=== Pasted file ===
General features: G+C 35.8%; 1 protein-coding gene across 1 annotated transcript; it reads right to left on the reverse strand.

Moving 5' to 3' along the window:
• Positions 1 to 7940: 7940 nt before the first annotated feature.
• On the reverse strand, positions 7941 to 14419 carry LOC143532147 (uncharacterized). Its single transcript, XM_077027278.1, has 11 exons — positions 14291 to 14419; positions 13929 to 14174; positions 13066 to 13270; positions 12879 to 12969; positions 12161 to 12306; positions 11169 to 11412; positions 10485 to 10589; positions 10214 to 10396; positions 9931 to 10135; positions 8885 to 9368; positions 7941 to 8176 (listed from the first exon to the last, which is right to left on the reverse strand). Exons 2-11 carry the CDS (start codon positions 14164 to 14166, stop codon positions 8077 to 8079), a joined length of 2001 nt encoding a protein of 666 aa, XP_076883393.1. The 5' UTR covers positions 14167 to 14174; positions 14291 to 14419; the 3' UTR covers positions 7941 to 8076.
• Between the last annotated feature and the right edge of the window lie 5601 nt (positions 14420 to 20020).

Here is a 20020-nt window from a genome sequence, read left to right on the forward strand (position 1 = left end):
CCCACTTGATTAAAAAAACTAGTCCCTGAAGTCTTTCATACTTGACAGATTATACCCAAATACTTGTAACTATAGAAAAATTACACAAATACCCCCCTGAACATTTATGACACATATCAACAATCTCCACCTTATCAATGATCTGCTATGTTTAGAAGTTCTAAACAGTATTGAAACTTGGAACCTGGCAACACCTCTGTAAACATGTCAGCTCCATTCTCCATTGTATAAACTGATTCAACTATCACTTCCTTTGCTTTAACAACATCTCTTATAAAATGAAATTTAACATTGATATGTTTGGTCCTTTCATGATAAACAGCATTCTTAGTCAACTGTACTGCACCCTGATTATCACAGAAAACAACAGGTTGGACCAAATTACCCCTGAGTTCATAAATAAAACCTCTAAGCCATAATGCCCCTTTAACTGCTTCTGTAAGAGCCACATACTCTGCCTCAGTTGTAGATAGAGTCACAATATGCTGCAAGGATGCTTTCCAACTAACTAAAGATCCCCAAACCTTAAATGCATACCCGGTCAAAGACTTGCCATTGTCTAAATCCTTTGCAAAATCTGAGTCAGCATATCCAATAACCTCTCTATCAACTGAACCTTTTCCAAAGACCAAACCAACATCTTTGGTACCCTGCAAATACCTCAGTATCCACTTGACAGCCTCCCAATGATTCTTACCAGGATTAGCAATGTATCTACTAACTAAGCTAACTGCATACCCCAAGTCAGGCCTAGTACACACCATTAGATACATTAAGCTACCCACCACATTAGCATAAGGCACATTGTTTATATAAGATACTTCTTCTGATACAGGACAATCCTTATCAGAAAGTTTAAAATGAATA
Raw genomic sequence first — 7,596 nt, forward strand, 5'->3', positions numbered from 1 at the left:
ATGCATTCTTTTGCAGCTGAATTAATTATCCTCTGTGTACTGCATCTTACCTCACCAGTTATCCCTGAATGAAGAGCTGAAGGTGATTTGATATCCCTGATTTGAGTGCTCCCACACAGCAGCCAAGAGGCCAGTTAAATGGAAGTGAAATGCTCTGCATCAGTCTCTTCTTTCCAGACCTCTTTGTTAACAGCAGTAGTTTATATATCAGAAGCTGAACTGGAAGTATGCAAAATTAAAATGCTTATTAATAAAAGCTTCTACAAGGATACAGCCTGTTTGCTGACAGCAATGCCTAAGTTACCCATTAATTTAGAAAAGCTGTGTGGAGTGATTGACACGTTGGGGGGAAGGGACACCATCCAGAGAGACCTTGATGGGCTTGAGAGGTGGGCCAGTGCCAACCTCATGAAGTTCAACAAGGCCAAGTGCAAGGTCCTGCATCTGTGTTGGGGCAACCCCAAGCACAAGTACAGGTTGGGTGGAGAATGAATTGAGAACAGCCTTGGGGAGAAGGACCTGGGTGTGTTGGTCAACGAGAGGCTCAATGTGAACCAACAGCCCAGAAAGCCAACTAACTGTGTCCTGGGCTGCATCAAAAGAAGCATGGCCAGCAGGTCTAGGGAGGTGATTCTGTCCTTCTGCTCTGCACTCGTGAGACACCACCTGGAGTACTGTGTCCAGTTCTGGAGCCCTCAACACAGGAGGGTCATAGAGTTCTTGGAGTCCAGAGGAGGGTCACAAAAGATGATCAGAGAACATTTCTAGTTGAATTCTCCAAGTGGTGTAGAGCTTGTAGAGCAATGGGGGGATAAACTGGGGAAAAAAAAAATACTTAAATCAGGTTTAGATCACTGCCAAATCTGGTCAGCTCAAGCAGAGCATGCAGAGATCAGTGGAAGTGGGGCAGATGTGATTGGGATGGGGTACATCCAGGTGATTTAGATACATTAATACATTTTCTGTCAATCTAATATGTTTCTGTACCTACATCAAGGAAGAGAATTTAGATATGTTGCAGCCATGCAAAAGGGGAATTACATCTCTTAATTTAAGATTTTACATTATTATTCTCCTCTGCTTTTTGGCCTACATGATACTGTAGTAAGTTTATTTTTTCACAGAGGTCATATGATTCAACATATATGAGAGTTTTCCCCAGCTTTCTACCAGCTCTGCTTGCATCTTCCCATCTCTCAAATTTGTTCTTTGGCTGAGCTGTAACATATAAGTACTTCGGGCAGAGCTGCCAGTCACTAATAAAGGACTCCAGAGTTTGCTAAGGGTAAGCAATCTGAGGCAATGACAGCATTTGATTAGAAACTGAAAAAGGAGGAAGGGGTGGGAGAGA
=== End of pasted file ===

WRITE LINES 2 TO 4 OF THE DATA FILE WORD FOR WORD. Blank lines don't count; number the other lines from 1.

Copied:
Moving 5' to 3' along the window:
• Positions 1 to 7940: 7940 nt before the first annotated feature.
• On the reverse strand, positions 7941 to 14419 carry LOC143532147 (uncharacterized). Its single transcript, XM_077027278.1, has 11 exons — positions 14291 to 14419; positions 13929 to 14174; positions 13066 to 13270; positions 12879 to 12969; positions 12161 to 12306; positions 11169 to 11412; positions 10485 to 10589; positions 10214 to 10396; positions 9931 to 10135; positions 8885 to 9368; positions 7941 to 8176 (listed from the first exon to the last, which is right to left on the reverse strand). Exons 2-11 carry the CDS (start codon positions 14164 to 14166, stop codon positions 8077 to 8079), a joined length of 2001 nt encoding a protein of 666 aa, XP_076883393.1. The 5' UTR covers positions 14167 to 14174; positions 14291 to 14419; the 3' UTR covers positions 7941 to 8076.